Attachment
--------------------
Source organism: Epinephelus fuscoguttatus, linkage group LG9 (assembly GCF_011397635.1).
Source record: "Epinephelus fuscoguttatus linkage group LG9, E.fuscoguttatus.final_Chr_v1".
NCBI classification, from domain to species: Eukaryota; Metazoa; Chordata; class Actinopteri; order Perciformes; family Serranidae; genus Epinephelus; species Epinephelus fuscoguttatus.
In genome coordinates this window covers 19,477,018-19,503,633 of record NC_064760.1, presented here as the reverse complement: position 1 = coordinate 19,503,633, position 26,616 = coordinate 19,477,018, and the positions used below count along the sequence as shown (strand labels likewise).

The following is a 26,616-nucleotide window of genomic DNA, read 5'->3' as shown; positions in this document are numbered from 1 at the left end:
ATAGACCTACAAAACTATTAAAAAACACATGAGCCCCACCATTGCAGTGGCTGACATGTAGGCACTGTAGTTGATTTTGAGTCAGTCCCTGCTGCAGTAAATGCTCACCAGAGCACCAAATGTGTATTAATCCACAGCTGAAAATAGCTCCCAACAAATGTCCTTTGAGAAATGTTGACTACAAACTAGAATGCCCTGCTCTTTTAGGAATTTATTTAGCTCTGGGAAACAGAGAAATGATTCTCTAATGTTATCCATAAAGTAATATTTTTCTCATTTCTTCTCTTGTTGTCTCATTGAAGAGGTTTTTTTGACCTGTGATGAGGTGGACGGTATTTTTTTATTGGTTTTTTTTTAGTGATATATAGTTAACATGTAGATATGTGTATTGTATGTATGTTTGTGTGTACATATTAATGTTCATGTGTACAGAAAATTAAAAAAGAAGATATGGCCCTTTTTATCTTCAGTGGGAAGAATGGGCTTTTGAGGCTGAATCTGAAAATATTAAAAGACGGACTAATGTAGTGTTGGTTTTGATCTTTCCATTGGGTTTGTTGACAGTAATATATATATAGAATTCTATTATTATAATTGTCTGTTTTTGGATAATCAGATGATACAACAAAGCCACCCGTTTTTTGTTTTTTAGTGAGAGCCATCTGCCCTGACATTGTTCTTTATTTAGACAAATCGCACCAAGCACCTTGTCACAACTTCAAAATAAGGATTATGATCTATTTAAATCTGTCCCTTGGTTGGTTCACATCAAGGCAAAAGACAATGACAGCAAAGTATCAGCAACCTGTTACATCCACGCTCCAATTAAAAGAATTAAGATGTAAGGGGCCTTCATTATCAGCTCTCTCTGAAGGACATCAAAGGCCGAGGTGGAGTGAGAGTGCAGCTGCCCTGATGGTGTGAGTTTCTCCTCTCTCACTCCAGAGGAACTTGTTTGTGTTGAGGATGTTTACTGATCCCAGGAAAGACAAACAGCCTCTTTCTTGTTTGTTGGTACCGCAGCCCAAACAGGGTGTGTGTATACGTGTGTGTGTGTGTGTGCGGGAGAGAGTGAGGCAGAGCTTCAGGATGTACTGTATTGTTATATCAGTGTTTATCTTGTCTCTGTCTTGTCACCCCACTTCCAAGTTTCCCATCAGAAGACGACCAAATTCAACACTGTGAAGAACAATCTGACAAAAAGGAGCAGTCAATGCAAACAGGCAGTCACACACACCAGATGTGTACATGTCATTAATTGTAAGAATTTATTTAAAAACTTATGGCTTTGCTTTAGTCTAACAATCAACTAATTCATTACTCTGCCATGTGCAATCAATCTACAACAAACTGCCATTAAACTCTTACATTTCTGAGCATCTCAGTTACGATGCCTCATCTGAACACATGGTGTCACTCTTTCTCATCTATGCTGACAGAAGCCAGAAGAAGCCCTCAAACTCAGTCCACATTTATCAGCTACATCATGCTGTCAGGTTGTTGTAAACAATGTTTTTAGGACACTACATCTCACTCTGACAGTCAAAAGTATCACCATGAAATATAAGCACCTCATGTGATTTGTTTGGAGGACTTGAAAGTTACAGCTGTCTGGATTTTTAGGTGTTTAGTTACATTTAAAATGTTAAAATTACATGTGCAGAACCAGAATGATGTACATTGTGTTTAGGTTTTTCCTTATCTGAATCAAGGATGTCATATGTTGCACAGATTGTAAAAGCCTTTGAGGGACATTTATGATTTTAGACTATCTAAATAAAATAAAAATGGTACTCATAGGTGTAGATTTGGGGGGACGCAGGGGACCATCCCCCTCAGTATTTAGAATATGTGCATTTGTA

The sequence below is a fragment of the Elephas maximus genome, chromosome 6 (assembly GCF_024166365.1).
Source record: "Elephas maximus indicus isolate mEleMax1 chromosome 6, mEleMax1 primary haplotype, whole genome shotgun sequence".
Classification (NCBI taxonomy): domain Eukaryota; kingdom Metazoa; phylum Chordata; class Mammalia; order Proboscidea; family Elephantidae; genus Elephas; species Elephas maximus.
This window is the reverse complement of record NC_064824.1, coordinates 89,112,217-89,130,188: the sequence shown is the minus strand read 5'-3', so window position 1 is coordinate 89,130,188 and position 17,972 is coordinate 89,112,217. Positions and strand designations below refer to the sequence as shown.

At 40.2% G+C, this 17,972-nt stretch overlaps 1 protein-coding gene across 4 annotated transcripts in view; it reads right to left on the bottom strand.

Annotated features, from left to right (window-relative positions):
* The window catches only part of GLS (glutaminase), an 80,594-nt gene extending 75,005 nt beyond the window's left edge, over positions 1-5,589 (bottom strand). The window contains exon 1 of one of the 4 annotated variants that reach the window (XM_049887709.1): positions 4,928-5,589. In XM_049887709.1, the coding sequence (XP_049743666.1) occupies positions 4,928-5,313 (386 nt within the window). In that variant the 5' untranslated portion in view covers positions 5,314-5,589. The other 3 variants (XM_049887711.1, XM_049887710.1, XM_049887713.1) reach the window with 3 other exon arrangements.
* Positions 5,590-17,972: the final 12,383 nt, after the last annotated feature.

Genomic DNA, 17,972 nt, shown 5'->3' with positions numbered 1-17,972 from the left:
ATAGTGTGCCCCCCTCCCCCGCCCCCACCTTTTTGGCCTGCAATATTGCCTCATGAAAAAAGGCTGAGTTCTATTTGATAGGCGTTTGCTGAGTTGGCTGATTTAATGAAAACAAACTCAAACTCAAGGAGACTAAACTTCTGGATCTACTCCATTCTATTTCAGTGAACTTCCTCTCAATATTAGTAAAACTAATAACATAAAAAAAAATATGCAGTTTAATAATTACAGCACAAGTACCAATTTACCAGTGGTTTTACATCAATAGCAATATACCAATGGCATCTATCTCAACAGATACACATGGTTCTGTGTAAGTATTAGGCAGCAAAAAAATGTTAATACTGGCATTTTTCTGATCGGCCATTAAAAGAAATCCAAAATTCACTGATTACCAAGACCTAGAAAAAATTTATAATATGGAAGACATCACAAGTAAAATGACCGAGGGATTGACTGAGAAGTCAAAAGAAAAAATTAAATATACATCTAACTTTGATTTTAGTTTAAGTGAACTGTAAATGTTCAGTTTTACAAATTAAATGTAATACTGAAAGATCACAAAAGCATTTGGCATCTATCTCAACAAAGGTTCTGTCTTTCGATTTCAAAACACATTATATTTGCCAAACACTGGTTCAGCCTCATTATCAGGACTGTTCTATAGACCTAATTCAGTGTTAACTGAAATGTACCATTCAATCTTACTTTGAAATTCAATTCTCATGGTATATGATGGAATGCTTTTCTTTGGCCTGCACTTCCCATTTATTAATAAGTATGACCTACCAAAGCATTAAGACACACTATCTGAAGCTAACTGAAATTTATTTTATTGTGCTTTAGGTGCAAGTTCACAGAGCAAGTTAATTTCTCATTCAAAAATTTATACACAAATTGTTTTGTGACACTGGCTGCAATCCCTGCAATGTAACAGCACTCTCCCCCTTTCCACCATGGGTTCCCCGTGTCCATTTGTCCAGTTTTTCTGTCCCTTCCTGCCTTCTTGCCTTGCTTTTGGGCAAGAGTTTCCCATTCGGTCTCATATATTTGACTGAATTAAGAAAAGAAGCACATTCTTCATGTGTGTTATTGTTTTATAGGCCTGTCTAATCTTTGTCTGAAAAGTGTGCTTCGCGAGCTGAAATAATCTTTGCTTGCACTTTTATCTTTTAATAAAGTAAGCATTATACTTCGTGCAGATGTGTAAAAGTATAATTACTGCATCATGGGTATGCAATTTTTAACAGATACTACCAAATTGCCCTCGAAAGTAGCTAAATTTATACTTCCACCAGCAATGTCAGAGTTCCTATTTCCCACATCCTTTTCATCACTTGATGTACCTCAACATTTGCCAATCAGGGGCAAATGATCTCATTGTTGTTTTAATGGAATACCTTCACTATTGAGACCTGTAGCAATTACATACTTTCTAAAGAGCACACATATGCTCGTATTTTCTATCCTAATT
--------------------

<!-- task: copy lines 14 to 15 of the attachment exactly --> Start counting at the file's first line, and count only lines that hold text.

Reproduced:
* Positions 5,590-17,972: the final 12,383 nt, after the last annotated feature.

Genomic DNA, 17,972 nt, shown 5'->3' with positions numbered 1-17,972 from the left: